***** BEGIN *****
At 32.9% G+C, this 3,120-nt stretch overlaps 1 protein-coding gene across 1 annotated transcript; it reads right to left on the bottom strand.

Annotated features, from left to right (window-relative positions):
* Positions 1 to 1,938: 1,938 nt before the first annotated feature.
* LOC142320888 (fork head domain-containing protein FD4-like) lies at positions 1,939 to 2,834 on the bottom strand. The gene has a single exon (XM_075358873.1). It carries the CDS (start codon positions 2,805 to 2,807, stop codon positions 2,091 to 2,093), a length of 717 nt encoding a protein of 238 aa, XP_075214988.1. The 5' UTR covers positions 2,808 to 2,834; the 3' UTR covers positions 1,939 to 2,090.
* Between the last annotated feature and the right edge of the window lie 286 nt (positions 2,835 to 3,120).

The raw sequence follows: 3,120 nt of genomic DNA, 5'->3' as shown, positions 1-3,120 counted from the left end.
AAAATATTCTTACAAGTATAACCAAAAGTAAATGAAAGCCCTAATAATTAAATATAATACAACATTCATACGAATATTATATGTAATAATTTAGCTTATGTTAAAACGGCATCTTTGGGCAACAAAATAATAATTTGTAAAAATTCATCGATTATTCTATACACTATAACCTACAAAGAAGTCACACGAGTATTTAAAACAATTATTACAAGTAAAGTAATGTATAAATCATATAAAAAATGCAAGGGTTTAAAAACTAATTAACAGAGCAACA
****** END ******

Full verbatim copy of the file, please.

At 32.9% G+C, this 3,120-nt stretch overlaps 1 protein-coding gene across 1 annotated transcript; it reads right to left on the bottom strand.

Annotated features, from left to right (window-relative positions):
* Positions 1 to 1,938: 1,938 nt before the first annotated feature.
* LOC142320888 (fork head domain-containing protein FD4-like) lies at positions 1,939 to 2,834 on the bottom strand. The gene has a single exon (XM_075358873.1). It carries the CDS (start codon positions 2,805 to 2,807, stop codon positions 2,091 to 2,093), a length of 717 nt encoding a protein of 238 aa, XP_075214988.1. The 5' UTR covers positions 2,808 to 2,834; the 3' UTR covers positions 1,939 to 2,090.
* Between the last annotated feature and the right edge of the window lie 286 nt (positions 2,835 to 3,120).

The raw sequence follows: 3,120 nt of genomic DNA, 5'->3' as shown, positions 1-3,120 counted from the left end.
AAAATATTCTTACAAGTATAACCAAAAGTAAATGAAAGCCCTAATAATTAAATATAATACAACATTCATACGAATATTATATGTAATAATTTAGCTTATGTTAAAACGGCATCTTTGGGCAACAAAATAATAATTTGTAAAAATTCATCGATTATTCTATACACTATAACCTACAAAGAAGTCACACGAGTATTTAAAACAATTATTACAAGTAAAGTAATGTATAAATCATATAAAAAATGCAAGGGTTTAAAAACTAATTAACAGAGCAACA